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Health Advice

The Manual of Health (Health Tips)

Diet and Nutrition

  • Eat less (yes, this means you), particularly less sugars, simple carbohydrates, trans fats, and saturated fats.
  • Eat more fruits, vegetables, and whole grains.
  • Vary your diet.
  • If your medical condition requires a special diet, follow it .

Vitamins and Supplements

  • If you’re a breastfed baby, take vitamin D; if you’re a bottle-fed baby, use formula with iron.
  • If you’re over 50 years old, take calcium and vitamin D.
  • If you’re pregnant (or thinking of becoming pregnant), take prenatal vitamins.

Substance Use

  • Don’t smoke (and if you do, don’t smoke in bed).
  • Drink alcohol only in moderation (if that’s hard for you, don’t drink at all).
  • Don’t take any drugs that aren’t intended to treat a medical problem.

Exercise and Sleep

  • Do 30 to 60 minutes of structured exercise (aerobic and resistance) that is appropriate for your age and medical condition (fun is good) at least 3 times per week.
  • Walk more and take the stairs.
  • Keep as regular a sleep schedule as possible.

Infections

  • Wash your hands before eating and cooking.
  • Store, prepare, and cook foods (particularly meats) appropriately.
  • Drink only clean or treated water.
  • Practice safe sex.
  • Wash minor wounds with soap and water and keep covered.
  • Use appropriate clothing and insect repellent when mosquito or tick exposure is likely.
  • Don’t do intravenous drugs, and if you do, don’t share needles.

Injuries and General Safety

  • Wear a seatbelt; if you’re a child, use a car seat.
  • Wear a helmet while riding a bicycle or motorcycle and use other protective gear as appropriate for the activity (recreation or occupation).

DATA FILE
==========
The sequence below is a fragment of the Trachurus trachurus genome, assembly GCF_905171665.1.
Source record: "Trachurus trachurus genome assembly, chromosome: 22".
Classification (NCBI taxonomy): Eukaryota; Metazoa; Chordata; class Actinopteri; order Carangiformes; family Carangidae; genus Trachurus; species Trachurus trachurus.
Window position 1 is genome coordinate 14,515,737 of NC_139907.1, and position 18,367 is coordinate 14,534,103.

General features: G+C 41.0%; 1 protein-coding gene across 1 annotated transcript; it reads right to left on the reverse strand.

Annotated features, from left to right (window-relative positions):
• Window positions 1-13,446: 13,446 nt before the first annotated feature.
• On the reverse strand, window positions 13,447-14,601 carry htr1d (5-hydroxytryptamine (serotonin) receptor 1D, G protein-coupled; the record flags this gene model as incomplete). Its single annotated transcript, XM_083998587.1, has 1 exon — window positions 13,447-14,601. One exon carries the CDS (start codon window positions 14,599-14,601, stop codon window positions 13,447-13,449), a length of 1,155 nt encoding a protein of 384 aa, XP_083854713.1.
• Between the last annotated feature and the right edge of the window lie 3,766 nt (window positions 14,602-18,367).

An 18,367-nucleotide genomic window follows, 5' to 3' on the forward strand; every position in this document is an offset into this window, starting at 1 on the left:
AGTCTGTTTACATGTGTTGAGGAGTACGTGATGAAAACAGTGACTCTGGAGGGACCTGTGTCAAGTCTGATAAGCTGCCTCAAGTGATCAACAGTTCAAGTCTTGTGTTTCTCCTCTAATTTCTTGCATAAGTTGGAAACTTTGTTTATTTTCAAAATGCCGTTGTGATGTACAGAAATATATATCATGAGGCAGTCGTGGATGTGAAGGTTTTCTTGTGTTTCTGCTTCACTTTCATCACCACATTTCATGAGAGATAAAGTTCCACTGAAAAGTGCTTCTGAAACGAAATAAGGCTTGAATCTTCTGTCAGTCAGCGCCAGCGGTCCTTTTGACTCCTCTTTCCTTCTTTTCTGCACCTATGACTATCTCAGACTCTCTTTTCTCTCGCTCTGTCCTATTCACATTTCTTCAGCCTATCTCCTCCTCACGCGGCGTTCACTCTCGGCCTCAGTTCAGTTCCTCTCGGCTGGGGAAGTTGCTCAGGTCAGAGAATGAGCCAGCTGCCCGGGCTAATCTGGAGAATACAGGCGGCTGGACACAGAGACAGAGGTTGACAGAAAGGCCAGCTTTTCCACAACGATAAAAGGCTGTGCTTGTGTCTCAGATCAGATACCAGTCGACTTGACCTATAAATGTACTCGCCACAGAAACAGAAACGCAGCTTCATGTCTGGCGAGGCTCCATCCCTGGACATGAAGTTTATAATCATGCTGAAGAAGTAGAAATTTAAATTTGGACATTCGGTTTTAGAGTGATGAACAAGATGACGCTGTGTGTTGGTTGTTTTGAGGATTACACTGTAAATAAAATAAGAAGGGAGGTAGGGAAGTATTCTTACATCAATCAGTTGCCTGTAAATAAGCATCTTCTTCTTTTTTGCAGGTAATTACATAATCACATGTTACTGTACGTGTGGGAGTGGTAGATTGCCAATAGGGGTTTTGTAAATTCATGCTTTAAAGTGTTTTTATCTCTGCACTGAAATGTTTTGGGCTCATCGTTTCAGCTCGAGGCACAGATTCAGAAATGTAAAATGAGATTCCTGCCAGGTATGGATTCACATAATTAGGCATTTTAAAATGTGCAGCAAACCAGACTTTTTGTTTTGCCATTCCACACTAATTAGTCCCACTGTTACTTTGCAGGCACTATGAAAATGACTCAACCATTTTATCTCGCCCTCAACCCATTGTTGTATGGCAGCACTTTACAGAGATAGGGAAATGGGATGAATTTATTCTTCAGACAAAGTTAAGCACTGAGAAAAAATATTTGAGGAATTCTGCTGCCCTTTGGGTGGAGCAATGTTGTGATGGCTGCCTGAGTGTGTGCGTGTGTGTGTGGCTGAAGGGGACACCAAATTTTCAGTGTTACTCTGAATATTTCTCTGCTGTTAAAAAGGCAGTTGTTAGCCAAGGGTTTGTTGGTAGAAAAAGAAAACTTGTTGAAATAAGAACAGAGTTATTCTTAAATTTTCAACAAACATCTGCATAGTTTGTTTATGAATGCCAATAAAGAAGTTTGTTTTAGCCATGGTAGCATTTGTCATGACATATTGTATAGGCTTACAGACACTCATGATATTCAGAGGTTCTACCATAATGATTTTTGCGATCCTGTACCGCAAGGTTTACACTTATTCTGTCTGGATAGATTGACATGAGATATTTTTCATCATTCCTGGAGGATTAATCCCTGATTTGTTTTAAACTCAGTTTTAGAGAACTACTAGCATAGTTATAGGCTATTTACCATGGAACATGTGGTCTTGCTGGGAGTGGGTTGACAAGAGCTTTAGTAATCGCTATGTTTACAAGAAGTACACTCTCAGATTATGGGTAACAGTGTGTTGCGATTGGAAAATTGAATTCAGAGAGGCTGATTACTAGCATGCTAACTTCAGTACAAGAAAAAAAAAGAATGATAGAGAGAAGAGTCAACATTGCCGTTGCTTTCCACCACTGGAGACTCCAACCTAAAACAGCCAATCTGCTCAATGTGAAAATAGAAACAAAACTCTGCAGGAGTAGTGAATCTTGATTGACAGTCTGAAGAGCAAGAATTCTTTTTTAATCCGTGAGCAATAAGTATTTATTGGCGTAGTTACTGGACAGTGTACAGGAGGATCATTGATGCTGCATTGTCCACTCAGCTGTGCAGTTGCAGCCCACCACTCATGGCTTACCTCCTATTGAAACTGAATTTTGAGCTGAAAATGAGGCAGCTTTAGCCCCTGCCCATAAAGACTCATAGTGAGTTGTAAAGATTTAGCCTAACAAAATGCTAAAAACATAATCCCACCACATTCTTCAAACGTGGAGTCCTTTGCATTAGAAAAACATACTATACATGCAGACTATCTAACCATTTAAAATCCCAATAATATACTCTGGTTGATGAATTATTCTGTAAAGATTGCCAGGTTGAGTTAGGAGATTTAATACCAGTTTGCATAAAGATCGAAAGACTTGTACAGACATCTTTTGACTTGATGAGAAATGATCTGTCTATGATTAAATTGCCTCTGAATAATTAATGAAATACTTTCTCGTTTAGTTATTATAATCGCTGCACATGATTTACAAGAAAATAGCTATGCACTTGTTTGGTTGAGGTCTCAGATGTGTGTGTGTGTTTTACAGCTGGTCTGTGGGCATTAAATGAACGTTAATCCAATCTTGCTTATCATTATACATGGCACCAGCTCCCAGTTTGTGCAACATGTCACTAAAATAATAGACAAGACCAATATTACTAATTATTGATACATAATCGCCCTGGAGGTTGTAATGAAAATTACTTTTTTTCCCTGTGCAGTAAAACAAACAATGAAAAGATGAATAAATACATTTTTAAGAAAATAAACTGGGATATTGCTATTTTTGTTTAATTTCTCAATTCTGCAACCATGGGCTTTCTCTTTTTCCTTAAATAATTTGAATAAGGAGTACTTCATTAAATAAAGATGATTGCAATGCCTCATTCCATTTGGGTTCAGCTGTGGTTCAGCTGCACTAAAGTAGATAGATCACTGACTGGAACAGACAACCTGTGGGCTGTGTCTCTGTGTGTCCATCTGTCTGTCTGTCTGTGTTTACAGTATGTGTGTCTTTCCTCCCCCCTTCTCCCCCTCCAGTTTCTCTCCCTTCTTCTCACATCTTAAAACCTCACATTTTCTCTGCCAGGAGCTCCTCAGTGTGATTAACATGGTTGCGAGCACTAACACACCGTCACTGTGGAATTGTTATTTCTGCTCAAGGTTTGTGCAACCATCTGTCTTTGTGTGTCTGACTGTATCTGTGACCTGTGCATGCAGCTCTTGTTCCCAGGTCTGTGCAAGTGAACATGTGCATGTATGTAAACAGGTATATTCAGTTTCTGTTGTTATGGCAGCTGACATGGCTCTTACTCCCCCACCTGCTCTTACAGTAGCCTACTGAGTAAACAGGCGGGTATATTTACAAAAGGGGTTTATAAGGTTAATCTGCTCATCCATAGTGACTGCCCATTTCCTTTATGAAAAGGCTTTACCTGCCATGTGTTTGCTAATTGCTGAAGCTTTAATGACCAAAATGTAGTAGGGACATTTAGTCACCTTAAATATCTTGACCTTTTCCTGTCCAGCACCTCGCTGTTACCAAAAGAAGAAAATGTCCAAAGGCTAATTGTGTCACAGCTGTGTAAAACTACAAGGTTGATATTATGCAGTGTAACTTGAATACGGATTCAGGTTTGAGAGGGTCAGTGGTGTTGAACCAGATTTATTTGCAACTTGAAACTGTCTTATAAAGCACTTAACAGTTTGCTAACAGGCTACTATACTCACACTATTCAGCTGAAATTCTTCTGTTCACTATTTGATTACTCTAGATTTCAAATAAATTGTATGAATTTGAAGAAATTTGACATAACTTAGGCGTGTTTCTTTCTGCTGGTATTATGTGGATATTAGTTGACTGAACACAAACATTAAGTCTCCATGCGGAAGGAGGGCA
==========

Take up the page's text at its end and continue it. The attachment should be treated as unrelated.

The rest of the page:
• Store and handle firearms safely.
  • Follow the accepted safety procedures for your job and recreational activities.
  • Don’t operate vehicles or power equipment while intoxicated, overly sleepy, or distracted.
  • Look before crossing or entering a road, changing lanes, or merging.
  • Wear a life vest while boating, don’t dive into shallow water, and learn to swim.
  • Have working smoke and carbon monoxide detectors in your home.

Mental Health

  • Treat others as you would be treated.
  • Accept responsibility for your actions; also take responsibility for someone or something besides yourself.
  • Make and keep friends.
  • Act nicer: Don’t speak ill to or about others.
  • Practice mind-calming techniques (for example, meditation or prayer).
  • Don’t sweat the small stuff and be sensible about what’s small.
  • With adversity, change what you can, live with what you can’t, and try to know the difference.
  • When you do something, do your best (but don’t expect more from yourself than your best).
  • Do something useful for your family and community.
  • Understand that you will die (yes, you) and you will experience pain and loss.

Health Care

  • Brush your teeth at least twice a day.
  • See a dentist regularly for cleaning and examination.
  • See a health care practitioner regularly for age-appropriate and sex-appropriate screening (blood pressure, glucose, and lipid levels; Pap smears, mammograms, and colon cancer screening; prenatal screening) and vaccinations.
  • Be cautious about sun exposure and wear suncreen.
  • If something feels wrong physically or mentally, see appropriate practitioners: If you trust them, do what they advise; if you don’t trust them, or if what they say seems too good to be true or doesn’t make sense, don’t ignore the issue, get another opinion.

 

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